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Planning spring phosphate applications for grass

By: Philip Cosgrave

Phosphorus is a key nutrient for grass, and its role in energy supply, root growth and tillering makes its availability crucial for grass growth in the spring. Although the plant's requirement for phosphate is small compared to nitrogen, its availability is essential.


Planning spring phosphate applications for grass
Planning spring phosphate applications for grass

Do you apply only nitrogen in early spring? The best strategy is in fact to also apply early phosphate for both grazing and silage. Phosphate availability is reduced at low temperatures in spring and grass phosphate uptake in April and May can reach 0.6 kg per day. At this rate of uptake the release of phosphate from the soil reserve is not sufficient, therefore mineral phosphate is necessary to top-up soil available phosphate to maximise yield and herbage phosphate concentration. 

Apply mineral phosphate in early spring to top-up shortfall of available phosphate from soil reserves

On grazing farms, a portion of your total annual P requirement should be applied in early spring and have the lion’s share of it applied by April. A fresh P application boosts availability at a time when its natural availability is reduced by low soil temperatures in early spring and then by April and May, when grass growth is peaking, there is a very high demand for P.

Typically the phosphate in fertiliser is 100% water soluble; this however creates its own problems. As soon as you apply water soluble phosphorus to a soil, this soluble phosphorus becomes slowly fixed by iron and aluminium.

The phosphate contained in YaraMila NPK’s is a mix of water soluble phosphate and di-calcium phosphate (DCP). This DCP is not fixed by the soil but becomes available as it is triggered by weak acids from grass root exudates. This ideal combination of two phosphate fractions rather than one results in superior availability of phosphate for grass during April and May. 

The recommended maintenance requirement for phosphate on grazed swards is 20 kg P2O5 /ha however if your grazing platform is growing 15 t of dry matter with 80% utilisation, then your maintenance will be closer to 30 kg/ha. For silage ground the recommended maintenance recommendations for 1st and 2nd cut are 40 and 25 kg P2O5 /ha respectively. Soil test results are invaluable for optimising phosphate applications.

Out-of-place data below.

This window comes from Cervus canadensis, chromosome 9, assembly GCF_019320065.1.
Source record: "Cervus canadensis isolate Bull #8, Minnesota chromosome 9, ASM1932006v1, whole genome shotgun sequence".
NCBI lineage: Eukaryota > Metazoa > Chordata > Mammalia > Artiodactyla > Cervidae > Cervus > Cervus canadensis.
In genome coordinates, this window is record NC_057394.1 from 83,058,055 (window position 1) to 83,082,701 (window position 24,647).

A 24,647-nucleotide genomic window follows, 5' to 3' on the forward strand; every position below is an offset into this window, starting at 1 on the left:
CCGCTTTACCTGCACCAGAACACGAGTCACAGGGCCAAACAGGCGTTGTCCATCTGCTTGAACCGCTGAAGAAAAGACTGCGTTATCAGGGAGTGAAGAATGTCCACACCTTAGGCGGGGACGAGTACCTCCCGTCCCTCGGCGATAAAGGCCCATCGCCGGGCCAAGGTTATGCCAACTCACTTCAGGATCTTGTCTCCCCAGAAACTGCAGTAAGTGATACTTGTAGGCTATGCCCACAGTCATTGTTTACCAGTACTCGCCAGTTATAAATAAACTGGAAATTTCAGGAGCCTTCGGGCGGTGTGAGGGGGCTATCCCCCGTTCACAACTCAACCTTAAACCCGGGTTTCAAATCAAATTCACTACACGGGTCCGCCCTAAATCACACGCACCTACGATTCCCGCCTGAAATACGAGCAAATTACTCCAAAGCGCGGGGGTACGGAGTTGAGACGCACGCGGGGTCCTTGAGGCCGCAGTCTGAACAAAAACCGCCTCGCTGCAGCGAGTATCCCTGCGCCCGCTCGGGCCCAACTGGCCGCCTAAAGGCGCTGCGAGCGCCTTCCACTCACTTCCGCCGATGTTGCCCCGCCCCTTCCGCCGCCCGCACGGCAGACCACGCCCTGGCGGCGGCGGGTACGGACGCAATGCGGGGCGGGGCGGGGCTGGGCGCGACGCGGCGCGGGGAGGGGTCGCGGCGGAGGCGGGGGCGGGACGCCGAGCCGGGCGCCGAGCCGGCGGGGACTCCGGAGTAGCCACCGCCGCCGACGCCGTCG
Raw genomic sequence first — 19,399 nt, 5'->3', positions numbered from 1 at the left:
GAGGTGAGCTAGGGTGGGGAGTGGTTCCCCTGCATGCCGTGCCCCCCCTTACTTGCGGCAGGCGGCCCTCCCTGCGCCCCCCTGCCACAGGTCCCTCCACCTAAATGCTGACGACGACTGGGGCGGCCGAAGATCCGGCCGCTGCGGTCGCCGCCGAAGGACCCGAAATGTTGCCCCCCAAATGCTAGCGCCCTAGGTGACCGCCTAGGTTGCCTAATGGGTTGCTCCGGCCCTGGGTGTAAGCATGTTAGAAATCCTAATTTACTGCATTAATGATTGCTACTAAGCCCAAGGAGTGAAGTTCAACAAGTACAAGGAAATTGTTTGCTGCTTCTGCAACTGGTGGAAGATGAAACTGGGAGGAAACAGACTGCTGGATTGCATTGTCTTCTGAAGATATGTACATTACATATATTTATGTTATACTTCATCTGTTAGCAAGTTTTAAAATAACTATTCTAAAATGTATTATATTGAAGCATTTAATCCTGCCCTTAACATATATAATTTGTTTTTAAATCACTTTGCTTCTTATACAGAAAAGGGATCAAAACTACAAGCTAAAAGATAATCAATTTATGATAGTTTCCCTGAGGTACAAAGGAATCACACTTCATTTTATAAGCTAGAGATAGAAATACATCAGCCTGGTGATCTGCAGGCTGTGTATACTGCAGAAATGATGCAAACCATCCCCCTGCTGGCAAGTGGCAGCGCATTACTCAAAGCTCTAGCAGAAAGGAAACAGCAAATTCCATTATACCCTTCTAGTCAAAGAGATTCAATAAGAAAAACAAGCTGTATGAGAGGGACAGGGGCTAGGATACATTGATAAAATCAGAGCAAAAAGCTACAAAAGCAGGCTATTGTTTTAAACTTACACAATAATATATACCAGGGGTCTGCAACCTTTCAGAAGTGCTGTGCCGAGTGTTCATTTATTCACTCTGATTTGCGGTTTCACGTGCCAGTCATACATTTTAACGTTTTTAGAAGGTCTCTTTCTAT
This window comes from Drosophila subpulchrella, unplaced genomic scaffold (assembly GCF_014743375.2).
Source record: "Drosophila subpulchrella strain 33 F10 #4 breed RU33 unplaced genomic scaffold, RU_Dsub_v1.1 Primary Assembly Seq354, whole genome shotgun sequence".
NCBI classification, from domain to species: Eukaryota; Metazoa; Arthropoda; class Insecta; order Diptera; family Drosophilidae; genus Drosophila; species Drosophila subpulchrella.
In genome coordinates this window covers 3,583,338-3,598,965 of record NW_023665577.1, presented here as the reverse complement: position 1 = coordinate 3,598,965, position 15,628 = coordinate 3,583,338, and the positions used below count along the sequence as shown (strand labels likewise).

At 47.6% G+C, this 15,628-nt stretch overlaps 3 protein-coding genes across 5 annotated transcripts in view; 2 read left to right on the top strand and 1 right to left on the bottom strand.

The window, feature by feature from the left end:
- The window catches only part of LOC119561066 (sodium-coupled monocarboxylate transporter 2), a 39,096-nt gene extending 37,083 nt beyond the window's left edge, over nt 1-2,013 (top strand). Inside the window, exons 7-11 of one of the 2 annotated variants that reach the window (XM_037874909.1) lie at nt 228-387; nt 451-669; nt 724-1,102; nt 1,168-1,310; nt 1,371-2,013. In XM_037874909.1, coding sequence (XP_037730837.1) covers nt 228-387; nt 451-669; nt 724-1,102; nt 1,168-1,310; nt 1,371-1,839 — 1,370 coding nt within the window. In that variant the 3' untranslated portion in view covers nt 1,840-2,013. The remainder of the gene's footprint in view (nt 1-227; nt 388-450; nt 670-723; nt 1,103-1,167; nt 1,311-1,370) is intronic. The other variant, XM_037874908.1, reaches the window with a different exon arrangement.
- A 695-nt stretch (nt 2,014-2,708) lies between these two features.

Soil phosphorus levels impact greenhouse gas emissions

Until recently the role of soil fertility in mitigating greenhouse Gas emissions has up to now been based on the improving nutrient use efficiency. However, new research seems to show that soil phosphorus levels have a direct effect on soil nitrous oxide (N2O) gas emissions on permanent grassland. N2O is a very potent greenhouse gas, and hence the importance of this research.

It is thought that certain soil microbial populations that are more dominant in low soil phosphorus situations produce more N2O, and with increasing soil phosphorus levels these microbes become less dominant resulting in lower N2O emissions. It is very welcome that this research adds another positive dimension to the existing body of knowledge that supports the key role that soil fertility plays in the future sustainability of grass-based production systems.

More information on grassland nutrition

Grass and forage agronomy and fertiliser advice
Grass and forage agronomy and fertiliser advice

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